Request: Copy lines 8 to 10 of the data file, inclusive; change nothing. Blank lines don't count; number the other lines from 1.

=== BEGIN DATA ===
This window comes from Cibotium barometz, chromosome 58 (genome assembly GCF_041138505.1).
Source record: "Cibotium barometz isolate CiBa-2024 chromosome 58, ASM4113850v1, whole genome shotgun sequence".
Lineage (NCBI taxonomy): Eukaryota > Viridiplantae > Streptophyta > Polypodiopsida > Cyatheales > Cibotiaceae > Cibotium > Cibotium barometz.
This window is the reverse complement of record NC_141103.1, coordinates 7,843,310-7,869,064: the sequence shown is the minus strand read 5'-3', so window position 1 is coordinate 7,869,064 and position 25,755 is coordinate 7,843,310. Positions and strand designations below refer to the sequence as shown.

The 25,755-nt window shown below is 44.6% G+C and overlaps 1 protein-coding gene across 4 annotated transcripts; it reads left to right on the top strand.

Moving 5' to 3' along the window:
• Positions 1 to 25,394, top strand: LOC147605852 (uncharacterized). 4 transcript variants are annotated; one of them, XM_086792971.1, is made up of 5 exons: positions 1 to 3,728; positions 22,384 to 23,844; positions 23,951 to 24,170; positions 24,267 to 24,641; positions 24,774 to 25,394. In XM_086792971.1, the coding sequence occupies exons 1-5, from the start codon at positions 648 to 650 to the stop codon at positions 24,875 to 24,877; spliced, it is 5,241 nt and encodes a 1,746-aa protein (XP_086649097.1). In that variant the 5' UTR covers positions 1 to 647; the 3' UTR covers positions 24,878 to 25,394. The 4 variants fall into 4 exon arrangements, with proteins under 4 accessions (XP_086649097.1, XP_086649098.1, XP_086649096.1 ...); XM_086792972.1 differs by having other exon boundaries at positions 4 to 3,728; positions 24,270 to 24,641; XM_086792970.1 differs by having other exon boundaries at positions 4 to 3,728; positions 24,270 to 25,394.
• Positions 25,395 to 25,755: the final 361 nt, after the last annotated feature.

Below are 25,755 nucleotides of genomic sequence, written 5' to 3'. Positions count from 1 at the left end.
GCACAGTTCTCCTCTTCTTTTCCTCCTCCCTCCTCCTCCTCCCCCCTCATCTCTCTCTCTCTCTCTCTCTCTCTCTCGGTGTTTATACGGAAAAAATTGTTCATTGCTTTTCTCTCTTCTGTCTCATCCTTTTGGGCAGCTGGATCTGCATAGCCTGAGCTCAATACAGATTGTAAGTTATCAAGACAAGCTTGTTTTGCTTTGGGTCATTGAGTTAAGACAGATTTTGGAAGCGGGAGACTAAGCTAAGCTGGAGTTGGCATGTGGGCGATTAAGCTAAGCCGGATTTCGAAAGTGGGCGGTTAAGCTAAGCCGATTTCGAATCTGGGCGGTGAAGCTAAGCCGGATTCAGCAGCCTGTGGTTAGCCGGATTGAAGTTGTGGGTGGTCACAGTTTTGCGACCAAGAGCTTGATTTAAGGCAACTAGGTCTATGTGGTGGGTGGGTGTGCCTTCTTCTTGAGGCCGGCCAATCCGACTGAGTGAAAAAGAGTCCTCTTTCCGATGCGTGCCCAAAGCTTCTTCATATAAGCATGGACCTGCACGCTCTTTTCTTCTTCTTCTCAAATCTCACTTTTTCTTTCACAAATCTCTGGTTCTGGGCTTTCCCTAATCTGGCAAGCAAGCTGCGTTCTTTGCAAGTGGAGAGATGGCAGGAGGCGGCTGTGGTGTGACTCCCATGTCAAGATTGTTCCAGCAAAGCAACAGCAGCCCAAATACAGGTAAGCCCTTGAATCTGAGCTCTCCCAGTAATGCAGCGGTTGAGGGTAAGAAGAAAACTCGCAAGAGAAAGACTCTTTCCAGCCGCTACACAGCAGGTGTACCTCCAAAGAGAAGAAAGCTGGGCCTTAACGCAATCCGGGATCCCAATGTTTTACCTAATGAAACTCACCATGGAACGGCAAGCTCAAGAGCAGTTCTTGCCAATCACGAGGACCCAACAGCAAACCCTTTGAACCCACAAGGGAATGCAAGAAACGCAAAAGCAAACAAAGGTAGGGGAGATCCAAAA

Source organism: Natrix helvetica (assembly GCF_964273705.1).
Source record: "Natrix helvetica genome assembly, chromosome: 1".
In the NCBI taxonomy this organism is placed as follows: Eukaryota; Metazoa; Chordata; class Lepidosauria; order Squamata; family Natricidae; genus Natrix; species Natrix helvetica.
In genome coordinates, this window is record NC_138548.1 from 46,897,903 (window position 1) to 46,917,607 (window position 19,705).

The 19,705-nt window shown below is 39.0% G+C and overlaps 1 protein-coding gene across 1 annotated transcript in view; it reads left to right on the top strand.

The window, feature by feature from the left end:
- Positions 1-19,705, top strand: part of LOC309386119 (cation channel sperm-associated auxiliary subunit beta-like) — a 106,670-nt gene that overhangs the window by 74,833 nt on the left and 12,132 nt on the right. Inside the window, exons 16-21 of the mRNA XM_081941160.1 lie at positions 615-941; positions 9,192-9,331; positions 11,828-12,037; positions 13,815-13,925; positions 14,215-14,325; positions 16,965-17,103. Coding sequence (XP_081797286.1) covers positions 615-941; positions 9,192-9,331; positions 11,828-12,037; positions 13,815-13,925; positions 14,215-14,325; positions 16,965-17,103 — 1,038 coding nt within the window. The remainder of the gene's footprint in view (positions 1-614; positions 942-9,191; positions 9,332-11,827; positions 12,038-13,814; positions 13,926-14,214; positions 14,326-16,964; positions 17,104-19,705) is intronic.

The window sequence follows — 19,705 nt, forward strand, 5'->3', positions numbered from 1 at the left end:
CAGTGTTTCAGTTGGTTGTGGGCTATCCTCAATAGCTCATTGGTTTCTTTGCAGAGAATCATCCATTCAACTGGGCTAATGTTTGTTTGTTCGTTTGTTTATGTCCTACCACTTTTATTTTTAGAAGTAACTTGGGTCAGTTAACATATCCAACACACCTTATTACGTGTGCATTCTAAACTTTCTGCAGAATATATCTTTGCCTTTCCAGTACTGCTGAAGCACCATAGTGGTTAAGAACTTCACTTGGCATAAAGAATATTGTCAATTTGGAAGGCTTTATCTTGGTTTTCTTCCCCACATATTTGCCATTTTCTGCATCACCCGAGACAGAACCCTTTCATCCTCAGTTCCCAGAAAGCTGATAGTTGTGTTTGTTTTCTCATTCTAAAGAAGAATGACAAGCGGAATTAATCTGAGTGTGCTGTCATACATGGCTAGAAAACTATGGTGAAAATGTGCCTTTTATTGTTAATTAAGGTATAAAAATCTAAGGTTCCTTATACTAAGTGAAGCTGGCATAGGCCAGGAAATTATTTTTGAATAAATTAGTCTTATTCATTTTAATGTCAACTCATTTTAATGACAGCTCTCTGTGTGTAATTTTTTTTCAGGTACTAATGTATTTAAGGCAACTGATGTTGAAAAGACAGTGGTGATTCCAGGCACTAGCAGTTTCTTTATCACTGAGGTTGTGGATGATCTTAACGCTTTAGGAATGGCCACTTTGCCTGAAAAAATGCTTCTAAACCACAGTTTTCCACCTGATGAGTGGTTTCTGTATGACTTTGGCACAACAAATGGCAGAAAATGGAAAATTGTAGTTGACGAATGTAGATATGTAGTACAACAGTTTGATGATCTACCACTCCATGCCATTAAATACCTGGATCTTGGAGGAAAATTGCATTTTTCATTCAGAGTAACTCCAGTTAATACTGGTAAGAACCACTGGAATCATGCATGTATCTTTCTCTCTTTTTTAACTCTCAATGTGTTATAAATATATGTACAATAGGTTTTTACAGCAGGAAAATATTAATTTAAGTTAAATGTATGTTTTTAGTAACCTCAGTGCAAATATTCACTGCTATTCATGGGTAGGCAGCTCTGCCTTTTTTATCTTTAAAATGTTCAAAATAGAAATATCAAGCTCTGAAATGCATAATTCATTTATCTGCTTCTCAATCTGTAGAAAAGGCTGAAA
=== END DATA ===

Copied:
• Positions 25,395 to 25,755: the final 361 nt, after the last annotated feature.

Below are 25,755 nucleotides of genomic sequence, written 5' to 3'. Positions count from 1 at the left end.
GCACAGTTCTCCTCTTCTTTTCCTCCTCCCTCCTCCTCCTCCCCCCTCATCTCTCTCTCTCTCTCTCTCTCTCTCTCGGTGTTTATACGGAAAAAATTGTTCATTGCTTTTCTCTCTTCTGTCTCATCCTTTTGGGCAGCTGGATCTGCATAGCCTGAGCTCAATACAGATTGTAAGTTATCAAGACAAGCTTGTTTTGCTTTGGGTCATTGAGTTAAGACAGATTTTGGAAGCGGGAGACTAAGCTAAGCTGGAGTTGGCATGTGGGCGATTAAGCTAAGCCGGATTTCGAAAGTGGGCGGTTAAGCTAAGCCGATTTCGAATCTGGGCGGTGAAGCTAAGCCGGATTCAGCAGCCTGTGGTTAGCCGGATTGAAGTTGTGGGTGGTCACAGTTTTGCGACCAAGAGCTTGATTTAAGGCAACTAGGTCTATGTGGTGGGTGGGTGTGCCTTCTTCTTGAGGCCGGCCAATCCGACTGAGTGAAAAAGAGTCCTCTTTCCGATGCGTGCCCAAAGCTTCTTCATATAAGCATGGACCTGCACGCTCTTTTCTTCTTCTTCTCAAATCTCACTTTTTCTTTCACAAATCTCTGGTTCTGGGCTTTCCCTAATCTGGCAAGCAAGCTGCGTTCTTTGCAAGTGGAGAGATGGCAGGAGGCGGCTGTGGTGTGACTCCCATGTCAAGATTGTTCCAGCAAAGCAACAGCAGCCCAAATACAGGTAAGCCCTTGAATCTGAGCTCTCCCAGTAATGCAGCGGTTGAGGGTAAGAAGAAAACTCGCAAGAGAAAGACTCTTTCCAGCCGCTACACAGCAGGTGTACCTCCAAAGAGAAGAAAGCTGGGCCTTAACGCAATCCGGGATCCCAATGTTTTACCTAATGAAACTCACCATGGAACGGCAAGCTCAAGAGCAGTTCTTGCCAATCACGAGGACCCAACAGCAAACCCTTTGAACCCACAAGGGAATGCAAGAAACGCAAAAGCAAACAAAGGTAGGGGAGATCCAAAA